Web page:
For example, the following is the encoding declaration for a document that uses the ISO 8859-1 encoding (Latin 1):
Encodings in Console
Programmers can use both Unicode and SBCS or DBCS encodings when programming console, or "text-mode," applications. For legacy reasons, non-Unicode console I/O functions use the console code page, which is an OEM code page by default. All other non-Unicode functions in Windows use the Windows code page. This means that strings returned by the console functions might not be processed correctly by the other functions and vice versa. For example, if FindFirstFileA returns a string that contains certain non-ASCII characters, WriteConsoleA will not display the string properly.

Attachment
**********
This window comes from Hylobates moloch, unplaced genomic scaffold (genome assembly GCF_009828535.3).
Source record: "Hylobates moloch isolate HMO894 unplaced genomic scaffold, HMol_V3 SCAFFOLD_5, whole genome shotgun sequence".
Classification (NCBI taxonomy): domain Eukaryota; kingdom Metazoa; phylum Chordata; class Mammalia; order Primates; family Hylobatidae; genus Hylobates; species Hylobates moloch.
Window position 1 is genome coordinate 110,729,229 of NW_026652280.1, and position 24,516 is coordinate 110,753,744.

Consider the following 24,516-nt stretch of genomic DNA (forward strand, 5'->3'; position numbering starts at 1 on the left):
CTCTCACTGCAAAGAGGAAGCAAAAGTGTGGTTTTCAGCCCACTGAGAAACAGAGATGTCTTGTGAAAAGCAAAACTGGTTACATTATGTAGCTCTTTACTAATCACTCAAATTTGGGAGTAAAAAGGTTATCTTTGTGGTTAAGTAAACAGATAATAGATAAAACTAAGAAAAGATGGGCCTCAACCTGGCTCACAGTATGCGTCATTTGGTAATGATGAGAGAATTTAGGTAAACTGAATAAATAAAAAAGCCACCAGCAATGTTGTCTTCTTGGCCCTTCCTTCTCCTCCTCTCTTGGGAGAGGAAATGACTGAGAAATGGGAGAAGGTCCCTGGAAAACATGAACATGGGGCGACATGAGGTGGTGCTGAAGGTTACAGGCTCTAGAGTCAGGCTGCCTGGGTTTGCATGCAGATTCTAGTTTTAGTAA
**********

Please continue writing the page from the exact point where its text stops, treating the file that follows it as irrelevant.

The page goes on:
Always keeping track of which encoding is required by which function-and appropriately converting encodings of textual parameters-can be hard. This task was simplified with the introduction of the functions SetFileApisToOEM, SetFileApisToANSI, and a helper function AreFileApisANSI. The first two affect non-Unicode functions exported by KERNEL32.dll that accept or return a file name. As the names suggest, the SetFileApisToOEM sets those functions to accept or return file names in the OEM character set corresponding to the current system locale, and SetFileApisToANSI restores the default, Windows ANSI encoding for those names. Currently selected encoding can be queried with AreFileApisANSI.